Such crisis conditions are unlikely to kick in as America humiliates Iraq for a second time. Even on a slow day, though, the CCC ranks among the top twenty U.S. military suppliers, acting as the prime contractor for such Canadian military majors as General Motors Canada, CAE and Bombardier. From a public protest perspective, I’ll just say this: each of these corporations has an address.

And then, yes, there’s uranium. The Canadian uranium industry has had it fairly easy since 1965, when Canada declared that it would not sell uranium for military purposes — but that was back when the only real worry was nuclear bombs. Today, we’ve entered a new uranium age: the U.S. is using depleted uranium, a waste product of uranium enrichment, as heavy armour and as a hot-burning casing for cracking “hardened” targets.

A debate is raging about the health and environmental risks of “DU” (as depleted uranium is known to its military fans). In one of the most recent studies, the UN Environment Program found that the DU left over from strikes on ninety-six sites after the Kosovo War is unlikely to cause harm. The issue will remain a radioactive hot button, however, because depleted uranium is entering a weapons-grade zeitgeist. The U.S. Department of Defense estimates that 285 tonnes of DU were used in the first Gulf War. It’s not clear how much was dropped on Afghanistan, but here’s the preliminary report: a lot. Each celebrated “bunker buster” bomb contained 1.5 tonnes of depleted uranium. Would you want to be downwind when that beast burned up?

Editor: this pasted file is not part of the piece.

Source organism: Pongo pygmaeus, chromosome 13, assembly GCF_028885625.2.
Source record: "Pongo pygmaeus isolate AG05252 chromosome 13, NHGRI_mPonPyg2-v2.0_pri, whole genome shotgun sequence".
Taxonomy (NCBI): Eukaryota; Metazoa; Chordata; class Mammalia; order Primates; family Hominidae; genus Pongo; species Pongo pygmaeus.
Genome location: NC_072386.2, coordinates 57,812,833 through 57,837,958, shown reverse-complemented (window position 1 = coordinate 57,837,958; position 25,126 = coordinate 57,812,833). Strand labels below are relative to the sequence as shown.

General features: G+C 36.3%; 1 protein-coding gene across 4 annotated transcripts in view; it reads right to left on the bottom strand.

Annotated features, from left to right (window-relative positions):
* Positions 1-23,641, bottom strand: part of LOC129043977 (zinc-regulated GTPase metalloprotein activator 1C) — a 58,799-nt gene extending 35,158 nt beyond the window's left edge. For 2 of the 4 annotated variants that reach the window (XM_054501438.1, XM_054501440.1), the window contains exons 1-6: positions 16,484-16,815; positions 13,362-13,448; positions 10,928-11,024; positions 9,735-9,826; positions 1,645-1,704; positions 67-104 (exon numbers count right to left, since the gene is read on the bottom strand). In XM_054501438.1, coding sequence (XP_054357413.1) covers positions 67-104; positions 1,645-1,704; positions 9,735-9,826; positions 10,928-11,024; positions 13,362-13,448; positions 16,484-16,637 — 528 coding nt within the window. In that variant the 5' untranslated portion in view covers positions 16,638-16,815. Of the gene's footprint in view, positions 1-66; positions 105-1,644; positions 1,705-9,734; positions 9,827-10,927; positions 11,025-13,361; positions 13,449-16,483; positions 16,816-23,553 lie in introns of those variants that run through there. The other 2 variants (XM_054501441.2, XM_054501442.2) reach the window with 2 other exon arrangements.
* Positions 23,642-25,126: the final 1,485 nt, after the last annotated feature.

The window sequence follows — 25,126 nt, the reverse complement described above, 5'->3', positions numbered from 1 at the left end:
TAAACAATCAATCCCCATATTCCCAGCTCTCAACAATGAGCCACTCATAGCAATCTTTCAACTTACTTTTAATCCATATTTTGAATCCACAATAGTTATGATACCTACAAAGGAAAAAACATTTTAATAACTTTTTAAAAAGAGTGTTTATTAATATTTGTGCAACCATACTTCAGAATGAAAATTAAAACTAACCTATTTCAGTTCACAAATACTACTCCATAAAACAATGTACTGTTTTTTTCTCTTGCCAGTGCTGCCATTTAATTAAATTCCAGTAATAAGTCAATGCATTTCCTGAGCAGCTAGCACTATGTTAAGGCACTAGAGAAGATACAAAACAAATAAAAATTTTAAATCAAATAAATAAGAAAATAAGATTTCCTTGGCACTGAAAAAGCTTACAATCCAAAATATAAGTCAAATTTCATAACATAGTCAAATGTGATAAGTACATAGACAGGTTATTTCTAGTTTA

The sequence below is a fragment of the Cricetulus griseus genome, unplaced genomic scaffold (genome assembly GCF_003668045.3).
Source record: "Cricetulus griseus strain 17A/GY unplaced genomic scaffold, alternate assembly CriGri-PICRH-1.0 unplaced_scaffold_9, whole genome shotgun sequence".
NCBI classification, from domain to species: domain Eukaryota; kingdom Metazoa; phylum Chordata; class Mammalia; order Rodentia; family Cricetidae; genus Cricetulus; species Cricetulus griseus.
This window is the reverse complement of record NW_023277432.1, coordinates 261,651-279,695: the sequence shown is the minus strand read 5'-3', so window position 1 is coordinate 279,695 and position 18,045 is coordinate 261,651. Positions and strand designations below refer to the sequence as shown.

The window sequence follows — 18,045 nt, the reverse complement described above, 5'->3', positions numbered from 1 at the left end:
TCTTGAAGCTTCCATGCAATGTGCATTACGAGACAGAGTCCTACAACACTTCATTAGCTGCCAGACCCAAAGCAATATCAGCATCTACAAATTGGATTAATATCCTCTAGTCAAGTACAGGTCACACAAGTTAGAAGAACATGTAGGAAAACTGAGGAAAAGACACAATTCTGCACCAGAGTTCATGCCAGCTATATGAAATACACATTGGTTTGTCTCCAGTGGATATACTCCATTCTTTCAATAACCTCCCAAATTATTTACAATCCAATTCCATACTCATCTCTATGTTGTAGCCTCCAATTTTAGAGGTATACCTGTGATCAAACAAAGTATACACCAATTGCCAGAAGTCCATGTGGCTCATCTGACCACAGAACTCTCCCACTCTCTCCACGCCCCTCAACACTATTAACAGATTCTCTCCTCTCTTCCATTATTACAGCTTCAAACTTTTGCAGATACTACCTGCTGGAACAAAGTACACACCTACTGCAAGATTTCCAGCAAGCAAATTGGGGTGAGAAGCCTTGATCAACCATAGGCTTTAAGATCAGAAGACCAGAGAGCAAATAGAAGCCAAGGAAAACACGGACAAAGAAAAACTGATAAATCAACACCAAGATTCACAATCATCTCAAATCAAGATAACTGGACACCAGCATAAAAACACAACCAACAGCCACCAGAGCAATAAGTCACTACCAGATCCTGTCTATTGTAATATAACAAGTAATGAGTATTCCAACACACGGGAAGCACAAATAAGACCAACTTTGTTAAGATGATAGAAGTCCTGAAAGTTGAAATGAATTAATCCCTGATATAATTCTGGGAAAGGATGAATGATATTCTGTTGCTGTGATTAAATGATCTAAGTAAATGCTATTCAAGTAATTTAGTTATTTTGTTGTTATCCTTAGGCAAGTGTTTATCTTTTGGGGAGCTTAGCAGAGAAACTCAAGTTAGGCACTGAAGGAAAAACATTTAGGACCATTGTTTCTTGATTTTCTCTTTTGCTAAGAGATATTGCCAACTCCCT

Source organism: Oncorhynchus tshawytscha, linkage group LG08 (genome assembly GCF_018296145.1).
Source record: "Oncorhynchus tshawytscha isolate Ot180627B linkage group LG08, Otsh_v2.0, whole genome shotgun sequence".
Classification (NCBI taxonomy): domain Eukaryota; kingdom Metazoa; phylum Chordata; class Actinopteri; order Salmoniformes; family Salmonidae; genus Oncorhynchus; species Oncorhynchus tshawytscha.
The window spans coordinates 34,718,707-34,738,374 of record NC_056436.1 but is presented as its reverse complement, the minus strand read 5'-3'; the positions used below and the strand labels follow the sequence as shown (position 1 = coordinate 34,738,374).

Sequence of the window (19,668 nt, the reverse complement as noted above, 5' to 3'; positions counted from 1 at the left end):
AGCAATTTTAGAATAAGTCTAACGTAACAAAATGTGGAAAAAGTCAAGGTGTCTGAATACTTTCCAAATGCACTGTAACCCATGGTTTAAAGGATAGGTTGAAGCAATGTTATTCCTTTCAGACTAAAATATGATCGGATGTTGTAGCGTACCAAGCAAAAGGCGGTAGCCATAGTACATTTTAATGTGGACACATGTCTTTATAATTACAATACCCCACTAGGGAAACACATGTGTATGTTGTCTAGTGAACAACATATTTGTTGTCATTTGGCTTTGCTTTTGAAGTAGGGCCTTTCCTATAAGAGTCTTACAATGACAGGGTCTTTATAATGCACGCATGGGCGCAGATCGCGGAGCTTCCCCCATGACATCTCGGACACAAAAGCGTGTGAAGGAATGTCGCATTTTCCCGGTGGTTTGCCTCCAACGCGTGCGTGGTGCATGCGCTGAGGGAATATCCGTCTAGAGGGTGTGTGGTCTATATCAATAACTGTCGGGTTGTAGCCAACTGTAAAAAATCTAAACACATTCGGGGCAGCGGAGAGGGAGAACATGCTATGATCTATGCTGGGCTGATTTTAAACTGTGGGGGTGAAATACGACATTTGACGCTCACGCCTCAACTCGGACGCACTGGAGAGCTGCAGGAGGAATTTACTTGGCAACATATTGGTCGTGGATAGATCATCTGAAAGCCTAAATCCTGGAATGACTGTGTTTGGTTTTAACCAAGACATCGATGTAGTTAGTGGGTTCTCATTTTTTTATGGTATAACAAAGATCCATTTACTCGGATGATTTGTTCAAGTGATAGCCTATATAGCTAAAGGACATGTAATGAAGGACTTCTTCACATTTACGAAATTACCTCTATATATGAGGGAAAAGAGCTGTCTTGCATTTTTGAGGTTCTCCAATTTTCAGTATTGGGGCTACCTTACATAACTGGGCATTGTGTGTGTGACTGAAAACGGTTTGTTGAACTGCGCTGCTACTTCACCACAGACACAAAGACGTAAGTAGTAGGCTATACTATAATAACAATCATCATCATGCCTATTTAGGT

Lest we forget: Gulf War II is expected to begin — I repeat, to begin — with ten times the number of bombs dropped on Iraq in 1991.

Will Canadian uranium be directly involved? That’s the question that might finally have to be answered if Canada’s uranium industry became a point of protest. So far, the facts line up like this: Canada is the world’s largest producer of uranium. The United States is the Canadian uranium industry’s best customer. Canadian officials “seriously doubt” that our uranium is ending up in DU weapons, but no one is looking into the matter, and the U.S. doesn’t track the origins of its depleted uranium stockpiles.

Suddenly, my “Mutants for Uranium” T-shirt is gaining retro chic.

The list of opportunities for a fiercer peace campaign goes on and on. Want to confront the U.S. on its weapons of mass destruction? Revive the campaign to keep American nuclear warships from routinely visiting Canadian ports. Or organize a statement against Americas soldier-of-fortune foreign policy at the Canadian Forces Maritime Experimental Test Range, a 225-square-kilometre torpedo shooting gallery regularly used by the U.S. navy. It’s in the Strait of Georgia, in Canadian waters just north of Vancouver.

None of these is a make-or-break issue directly tied to the outbreak of war, but each represents a concrete chance to confront the American rogue state within Canadian borders. Think globally, act locally. I think I have an old bumper sticker somewhere that says exactly that.